Rim Country Budgets Slip Sliding Away

County: Spending off 1.2%, jobs cut



Gila County’s $95.3 million budget total for 2013-2014 is a big number, but not as big as last year. The county’s budget will continue a long, slow decline — with a 1.2 percent decrease from last year.

The board this week approved County Manager Don McDaniel and Interim Finance Director Dana Hlavac’s proposed budget for the 2013-14 fiscal year and scheduled a July 16 public hearing on the spending plan.

The property tax rate will remain

unchanged, although dwindling assessed values will trim revenue by about 8 percent. The county will have 15.5 fewer full-time employees.

Hlavac warned the supervisors that non-property-tax revenues will likely continue to decline through 2014, dwindling from $38 million in 2012, to $36.5 million in 2013 and finally to $35 million in 2014.


The county could collect up to $27 million in property taxes under state law, but will actually collect about $20 million — $18.4 million from the primary rate and $1.4 million from secondary rate. That’s just the money going to the county. Water, fire, school and wastewater special districts have their own rates. For FY 2012-2013, the county should collect $22.1 million from primary property taxes and $1.5 from secondary taxes.

Property taxes represent 34 percent of the county’s operating revenue. Grants and fees are another 33 percent, with most earmarked for certain projects. The county has to include those grants it hopes to get in order to spend the money if the application succeeds.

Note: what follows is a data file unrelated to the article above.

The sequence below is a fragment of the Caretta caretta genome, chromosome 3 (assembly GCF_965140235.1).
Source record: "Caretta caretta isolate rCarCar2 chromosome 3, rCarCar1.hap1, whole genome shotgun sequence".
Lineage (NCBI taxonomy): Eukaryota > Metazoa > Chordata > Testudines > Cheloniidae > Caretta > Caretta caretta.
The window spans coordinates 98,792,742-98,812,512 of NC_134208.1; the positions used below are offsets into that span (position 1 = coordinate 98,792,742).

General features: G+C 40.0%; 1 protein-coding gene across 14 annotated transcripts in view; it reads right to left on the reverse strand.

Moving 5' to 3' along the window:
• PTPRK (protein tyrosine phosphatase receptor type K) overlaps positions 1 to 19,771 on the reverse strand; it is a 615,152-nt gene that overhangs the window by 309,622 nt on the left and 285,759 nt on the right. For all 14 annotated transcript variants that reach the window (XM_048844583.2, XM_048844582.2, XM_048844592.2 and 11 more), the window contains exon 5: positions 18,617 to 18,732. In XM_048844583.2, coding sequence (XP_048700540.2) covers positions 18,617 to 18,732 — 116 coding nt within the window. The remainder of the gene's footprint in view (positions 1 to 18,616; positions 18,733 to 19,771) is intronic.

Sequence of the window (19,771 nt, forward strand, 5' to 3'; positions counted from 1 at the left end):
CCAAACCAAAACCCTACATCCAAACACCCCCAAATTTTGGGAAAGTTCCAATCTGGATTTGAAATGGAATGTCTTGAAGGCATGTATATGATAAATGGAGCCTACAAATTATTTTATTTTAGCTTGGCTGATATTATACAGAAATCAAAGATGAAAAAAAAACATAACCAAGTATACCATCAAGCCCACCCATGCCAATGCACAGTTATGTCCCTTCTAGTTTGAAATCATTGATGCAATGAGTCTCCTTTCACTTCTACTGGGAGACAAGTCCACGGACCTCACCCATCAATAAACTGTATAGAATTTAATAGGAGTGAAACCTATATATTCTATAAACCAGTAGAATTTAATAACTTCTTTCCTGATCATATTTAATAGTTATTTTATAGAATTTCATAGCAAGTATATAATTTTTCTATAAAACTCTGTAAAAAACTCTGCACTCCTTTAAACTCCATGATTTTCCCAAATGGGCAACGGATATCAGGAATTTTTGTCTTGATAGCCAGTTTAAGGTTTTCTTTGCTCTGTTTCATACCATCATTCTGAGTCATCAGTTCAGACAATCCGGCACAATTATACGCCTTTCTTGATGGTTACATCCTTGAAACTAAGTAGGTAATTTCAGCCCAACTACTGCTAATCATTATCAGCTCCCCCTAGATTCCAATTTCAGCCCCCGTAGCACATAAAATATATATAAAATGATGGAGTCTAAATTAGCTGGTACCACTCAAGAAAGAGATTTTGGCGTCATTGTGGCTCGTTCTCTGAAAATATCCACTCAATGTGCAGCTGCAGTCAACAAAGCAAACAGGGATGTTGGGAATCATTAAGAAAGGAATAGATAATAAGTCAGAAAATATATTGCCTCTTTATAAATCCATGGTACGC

Gila County gets 8 percent of its revenue from state-shared sales taxes; 6 percent from federal Payments In Lieu of Taxes to compensate for the lack of private land on the tax rolls; 4 percent from sales tax; 3 percent from auto license taxes; and 12 percent from other sources.


Courts, probation and the sheriff’s office account for almost two-thirds of what the county spends. That includes the sheriff’s office and constables (31 percent); the courts (12 percent); county attorney (8 percent); and probation and juvenile detention (6 percent).

Other pieces of the expense pie: 10 percent to the Arizona Health Care Cost Containment System and Arizona Long Term Care System to provide the county’s share for health coverage for the poor and nursing home residents; 4 percent to the health and emergency services; 3 percent to community development; 3 percent for contingency; and 3 percent for “other.”

After the criminal justice system, administration accounts for the biggest chunk — about 20 percent. About one-fifth of that money goes into the board of supervisors constituent services budget, a pot of money for each supervisor to dole out.

District One Supervisor Tommie Martin has used some of her pot to sponsor part of Northern Gila County’s rodeos, awards at quilt shows, help with the Northern Gila County Fair, etc.

The balance of the administrative costs in the budget include: 15 percent to the assessor’s office; 11 percent to computer services; 11 percent to finance and purchasing; 10 percent to human resources; 9 percent to the recorder’s office; 9 percent to administrative services, including contracted services with outside professionals; 7 percent to the treasurer’s office; 6 percent to elections; and 4 percent for general administration.


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